Monthly Archives: August 2015

Ness: Strengthen the System through Collaboration

Mike Ness, retired K-12 administrator and current SBHE member

Mike Ness, retired K-12 administrator and current SBHE member

K-12 and Higher Education can work together well, says former superintendent

One of the more recent members to be added to the State Board of Higher Education has been around education his whole life, and that’s given him a deep-seated perspective into how it influences and encourages young minds.

And, he sees a great opportunity moving forward for the North Dakota University System to closely collaborate with the Department of Public Instruction and the K-12 world from which he is coming and use that background as a higher education Board member.

Until June 30, Mike Ness had served faithfully as a principal and then superintendent of Hazen Public Schools in Hazen, N.D. Through more than four decades there, Bottineau, Stanton, Center and Verona, Ness has extensive experience in K-12, both as a teacher and administrator.

Now, with a seat at the SBHE, Ness is hoping to foster closer partnership between the two organizations to help ensure more seamless and successful transitions among graduating high school seniors who choose to stay in the state for their higher education needs.

Ness was appointed to the position vacated by former Chair Kristen Dietrich and was present for the first of the search advisory meetings that ultimately resulted in the committee selecting Mark Hagerott as the new chancellor. It coincided with his retirement from K-12 after 42 years.

“I knew I wanted something to do relating to education and higher ed was the perfect fit,” Ness said. “I felt that I could bring something to the table from my experience at K-12 and that’s really why I decided to apply for it.”

He’s brought that focus directly to the Board. At the strategic planning meeting in June, and later at the Interim Legislative Higher Education Committee meeting, his thought process was centered on connection and collaboration between K-12 and higher ed.

“I think we can move forward with that (connection and collaboration) and work with some of the leaders in K-12 and they’re very receptive to that,” he noted. “That was the direction I wanted to talk to the Board about. We’re all working on the same issue here; we want to educate our kids and make them good citizens and we need to work together on doing that.”

Ness added that one potential start would be an inclusive approach that resulted in interdepartmental help for education-related issues that could affect both agencies. He said if there were issues K-12 was working on it would be good for NDUS to hear about, and vice versa.

He noted that one such data tool – the longitudinal data system, was geared toward that end, and so far had seemed to work well, stating the intent was to help create “a seamless system.”

“I’d like to see us work more closely with K-12 and with the Legislature,” he added. “I think those are so important, and if we can deal with those and move in that direction, I think it will improve relations with all citizens of North Dakota. I think they’ll say that this Board, and this system, are really trying to do things right. I think we need to work on gaining that respect and in making decisions because they’re the right thing to do.”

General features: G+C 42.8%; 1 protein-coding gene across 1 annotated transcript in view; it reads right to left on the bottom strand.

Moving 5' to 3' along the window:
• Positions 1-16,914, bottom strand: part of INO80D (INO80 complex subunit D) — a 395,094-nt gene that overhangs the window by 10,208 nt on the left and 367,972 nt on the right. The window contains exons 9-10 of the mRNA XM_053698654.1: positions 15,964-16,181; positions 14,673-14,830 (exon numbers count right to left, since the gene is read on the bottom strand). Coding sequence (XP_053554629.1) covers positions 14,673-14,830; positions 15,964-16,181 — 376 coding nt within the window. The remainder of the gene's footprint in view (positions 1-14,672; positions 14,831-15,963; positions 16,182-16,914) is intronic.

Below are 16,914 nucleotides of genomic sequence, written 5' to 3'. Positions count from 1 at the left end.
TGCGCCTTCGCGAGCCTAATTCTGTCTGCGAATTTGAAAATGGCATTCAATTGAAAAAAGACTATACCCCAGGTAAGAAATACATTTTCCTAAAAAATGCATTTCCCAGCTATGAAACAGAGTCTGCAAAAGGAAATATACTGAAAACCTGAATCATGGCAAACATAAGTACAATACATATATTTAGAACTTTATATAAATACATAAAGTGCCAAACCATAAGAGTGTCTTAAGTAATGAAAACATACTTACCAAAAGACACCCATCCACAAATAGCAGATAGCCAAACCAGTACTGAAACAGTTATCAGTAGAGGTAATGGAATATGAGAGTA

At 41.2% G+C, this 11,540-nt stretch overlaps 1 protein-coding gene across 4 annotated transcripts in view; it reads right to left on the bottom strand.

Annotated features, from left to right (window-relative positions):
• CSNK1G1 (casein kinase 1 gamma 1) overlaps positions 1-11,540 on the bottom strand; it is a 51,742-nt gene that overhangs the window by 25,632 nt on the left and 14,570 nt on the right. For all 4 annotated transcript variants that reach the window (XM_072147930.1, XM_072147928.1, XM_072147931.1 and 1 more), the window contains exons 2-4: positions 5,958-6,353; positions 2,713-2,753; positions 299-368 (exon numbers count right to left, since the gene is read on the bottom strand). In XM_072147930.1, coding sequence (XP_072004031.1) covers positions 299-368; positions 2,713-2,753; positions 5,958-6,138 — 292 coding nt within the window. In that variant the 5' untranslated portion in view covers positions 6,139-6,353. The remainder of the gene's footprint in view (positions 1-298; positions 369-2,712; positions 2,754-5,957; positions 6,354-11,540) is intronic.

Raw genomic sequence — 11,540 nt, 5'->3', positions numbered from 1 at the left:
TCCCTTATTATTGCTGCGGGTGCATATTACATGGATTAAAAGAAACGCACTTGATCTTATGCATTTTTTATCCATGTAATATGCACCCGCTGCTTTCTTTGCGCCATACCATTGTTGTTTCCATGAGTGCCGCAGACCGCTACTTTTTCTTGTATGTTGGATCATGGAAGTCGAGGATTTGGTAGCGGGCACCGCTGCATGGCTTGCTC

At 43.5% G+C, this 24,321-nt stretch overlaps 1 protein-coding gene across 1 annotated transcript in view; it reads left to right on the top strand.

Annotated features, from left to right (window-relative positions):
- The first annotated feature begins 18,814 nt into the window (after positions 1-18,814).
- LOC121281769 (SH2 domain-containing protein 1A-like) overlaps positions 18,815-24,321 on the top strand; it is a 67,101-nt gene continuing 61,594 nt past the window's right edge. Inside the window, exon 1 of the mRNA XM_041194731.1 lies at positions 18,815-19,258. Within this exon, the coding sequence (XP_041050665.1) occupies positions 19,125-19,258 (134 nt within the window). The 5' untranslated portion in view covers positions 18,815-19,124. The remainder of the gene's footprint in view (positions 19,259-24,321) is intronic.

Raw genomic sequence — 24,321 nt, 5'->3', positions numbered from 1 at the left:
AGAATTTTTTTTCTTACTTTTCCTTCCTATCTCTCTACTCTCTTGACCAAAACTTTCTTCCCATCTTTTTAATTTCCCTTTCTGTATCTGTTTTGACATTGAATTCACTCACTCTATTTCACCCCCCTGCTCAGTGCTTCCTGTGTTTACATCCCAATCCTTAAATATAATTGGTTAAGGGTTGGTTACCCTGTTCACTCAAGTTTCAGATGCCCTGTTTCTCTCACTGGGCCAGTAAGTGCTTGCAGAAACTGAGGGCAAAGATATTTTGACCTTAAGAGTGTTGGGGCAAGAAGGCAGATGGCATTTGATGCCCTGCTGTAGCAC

He added that within any system there were many moving parts, and NDUS was no different. He stated that while the Board was there to set focus and direction, the system employees had to be free to get that work accomplished.

Lake lecture highlights importance of student advocacy

Peter Lake, the Charles A. Dana chair and director of the Center for Higher Education Law and Policy at Stetson University College of Law

Peter Lake, the Charles A. Dana chair and director of the Center for Higher Education Law and Policy at Stetson University College of Law

A recent visiting professor touched on a topic of growing importance recently during a lecture and panel at the University of North Dakota.

Peter Lake, the Charles A. Dana chair and director of the Center for Higher Education Law and Policy at Stetson University College of Law, recently provided an in-depth explanation for the change in law surrounding student advocacy to a packed audience at North Dakota’s sole law school.

Well-known for his presentations regarding the intersection of higher education law and policy, Lake provided insight to a crowd that had gathered to specifically hear about how North Dakota had become just one of a few states where law mandated that students be extended rights previously only afforded in criminal or civil cases.

He said the new law gives college and university students access to legal rights.

“The new statute that allows attorneys to participate makes this into a court-type system,” Lake said. “It doesn’t apply to every area, but definitely makes it move to a place more like a court and gives rights similar to those involved in a criminal or civil proceeding.”

There were still substantial differences between the processes employed in a “university court” versus those used in criminal or civil proceedings, Lake noted, stating that in civil systems it’s more about reparations and damages while in criminal systems it was about fines and punishments. In university systems like those put in place with the new statute, it was about something else.